Daily Dispatch

Associate Development

Junior Lawyers: Like Training Pigeons

By | Jun.17.14 | Daily Dispatch, New Lawyers, Professional Development

Junior Lawyers

One of the striking things about law practice is our “sink-or-swim” mentality when it comes to junior associates. They do their law studies, we recruit them through various mechanisms, and then we basically just leave them to it.

Then comes the “performance review” process, and at this point the problems with the system become evident.

It’s Not Working

Most law firms do not have an effective performance counseling system. High performers are rewarded with financial compensation. Poor performers are noted during performance reviews and given feedback about what they need to do better. Then we congratulate ourselves on having dealt with the issue.

Except that we haven’t.

Really this two-stage process (financial reward and annual counseling) is a way of avoiding actually doing anything at all to assist poor performers. We think we’re helping people with the financial incentive, but that’s just rewarding those who are already high performers. It’s not creating a system to make everybody a high performer.

Train Better Pigeons

David Maister in “True Professionalism” gives the example of training a pigeon. There is one surefire way to train a pigeon to walk through a maze. First you draw a line quite close to the pigeon, and when it crosses that line you reward it. Then you draw another line further away, and when it crosses that you reward it again. So it goes, until after a number of lines and repetitions the pigeon can navigate the maze.

Here’s how most lawyers would train pigeons: “Here, pigeon, is a maze — you need to get to the end. Have at it!”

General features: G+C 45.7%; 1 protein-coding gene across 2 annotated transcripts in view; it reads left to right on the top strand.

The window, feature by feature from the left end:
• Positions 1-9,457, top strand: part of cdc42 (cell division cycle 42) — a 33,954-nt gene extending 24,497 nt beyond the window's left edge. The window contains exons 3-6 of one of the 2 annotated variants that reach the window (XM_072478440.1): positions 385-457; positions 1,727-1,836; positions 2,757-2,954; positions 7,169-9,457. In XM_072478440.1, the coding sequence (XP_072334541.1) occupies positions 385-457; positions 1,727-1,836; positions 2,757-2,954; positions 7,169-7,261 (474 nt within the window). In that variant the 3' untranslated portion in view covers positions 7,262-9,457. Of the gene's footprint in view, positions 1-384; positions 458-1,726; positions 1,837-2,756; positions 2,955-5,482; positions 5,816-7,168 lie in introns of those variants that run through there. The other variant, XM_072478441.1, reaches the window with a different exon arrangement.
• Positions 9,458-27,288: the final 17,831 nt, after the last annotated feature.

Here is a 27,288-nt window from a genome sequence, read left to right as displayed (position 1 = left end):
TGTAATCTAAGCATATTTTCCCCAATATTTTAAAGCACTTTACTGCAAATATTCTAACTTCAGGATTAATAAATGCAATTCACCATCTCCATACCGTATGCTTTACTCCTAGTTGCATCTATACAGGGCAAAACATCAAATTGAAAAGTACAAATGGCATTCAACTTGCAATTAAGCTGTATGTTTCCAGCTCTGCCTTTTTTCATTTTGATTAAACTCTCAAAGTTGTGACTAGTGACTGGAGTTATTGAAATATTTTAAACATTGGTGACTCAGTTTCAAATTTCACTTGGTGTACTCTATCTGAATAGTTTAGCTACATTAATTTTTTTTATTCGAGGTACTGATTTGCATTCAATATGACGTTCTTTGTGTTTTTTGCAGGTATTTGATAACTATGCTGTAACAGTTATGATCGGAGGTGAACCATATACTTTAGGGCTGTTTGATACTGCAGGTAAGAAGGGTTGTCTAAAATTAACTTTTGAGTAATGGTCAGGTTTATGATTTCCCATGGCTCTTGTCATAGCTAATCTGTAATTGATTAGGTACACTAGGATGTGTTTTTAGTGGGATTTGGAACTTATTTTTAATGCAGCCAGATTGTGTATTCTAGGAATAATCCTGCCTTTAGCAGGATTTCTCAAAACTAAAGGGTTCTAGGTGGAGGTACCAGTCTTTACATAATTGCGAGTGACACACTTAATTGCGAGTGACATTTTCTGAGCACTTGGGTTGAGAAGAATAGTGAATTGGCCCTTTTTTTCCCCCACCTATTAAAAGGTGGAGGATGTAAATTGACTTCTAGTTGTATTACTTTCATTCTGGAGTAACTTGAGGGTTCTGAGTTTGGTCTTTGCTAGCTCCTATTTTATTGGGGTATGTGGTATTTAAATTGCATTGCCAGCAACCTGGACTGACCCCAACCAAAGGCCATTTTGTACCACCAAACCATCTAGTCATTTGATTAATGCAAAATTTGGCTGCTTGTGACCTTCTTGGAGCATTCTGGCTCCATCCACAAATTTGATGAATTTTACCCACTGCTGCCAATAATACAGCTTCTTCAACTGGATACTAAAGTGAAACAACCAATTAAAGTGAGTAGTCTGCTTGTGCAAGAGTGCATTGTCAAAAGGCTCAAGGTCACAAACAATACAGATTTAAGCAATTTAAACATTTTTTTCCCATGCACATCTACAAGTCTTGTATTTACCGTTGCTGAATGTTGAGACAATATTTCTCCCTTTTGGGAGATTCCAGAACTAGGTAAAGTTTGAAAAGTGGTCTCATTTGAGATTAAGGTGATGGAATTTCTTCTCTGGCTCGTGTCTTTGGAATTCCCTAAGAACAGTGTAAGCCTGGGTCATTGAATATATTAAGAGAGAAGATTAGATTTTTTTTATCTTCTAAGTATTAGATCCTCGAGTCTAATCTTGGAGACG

The first solution, in Maister’s example, sees junior lawyers who can navigate the maze with confidence and success. The managers can then move on to teaching their pigeons (oops — junior lawyers) more complex tasks.

The second one, used by a lot of partners, sees a bunch of lost junior lawyers in the middle of a maze. This teacher ends up frustrated, and the pigeons develop no skills.

So What’s the Solution — Draw More Lines?

Here are three steps to get more success out of your evaluation process:

  1. Engage in constant evaluation and coaching, not just in annual or semiannual reviews. Feedback on issues should be given immediately, not months later. Those smaller issues are far more likely to be acted on by your junior lawyers when drawn to their attention promptly — while they are still small.
  2. If something’s a problem, explain why it is a problem. Someone who understands the issue and the problems it is causing is far more likely to act on it.
  3. Rather than saying “fix this,” provide a strategy to help them to fix it. Then follow up to see how it is going and tweak if needed.

The best coaching strategies involve a greater time investment. But they are worth it when your staff flourish, rather than flounder.

Chris Hargreaves is a senior lawyer in Queensland, Australia. He writes regularly about careers, communication, productivity and practice issues for younger and developing lawyers at his website, Tips for Lawyers.

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3 Responses to “Junior Lawyers: Like Training Pigeons”

  1. Andrew Cooke
    17 June 2014 at 7:49 am #

    Good post, Chris.

    In my experience partners are all too aware that there will be a new flock of squabs delivered to the door once or twice a year, each of whom has invested significant amounts of corn to even get to the start of the maze. The business model requires that some of these squabs get stuck in dead ends and decide the whole maze is a waste of time anyway.

    If manage lawyers, get yourself to a business school and see how seriously even relatively small business take the development of management abilities. Then go back to your firm and see how much training you give to associates on the same subject.

  2. Chris Hargreaves
    4 September 2014 at 3:21 am #

    Thanks Andrew, glad you enjoyed the article (and extra points for use of the phrase “flock of squabs”).

    Cheers,
    Chris


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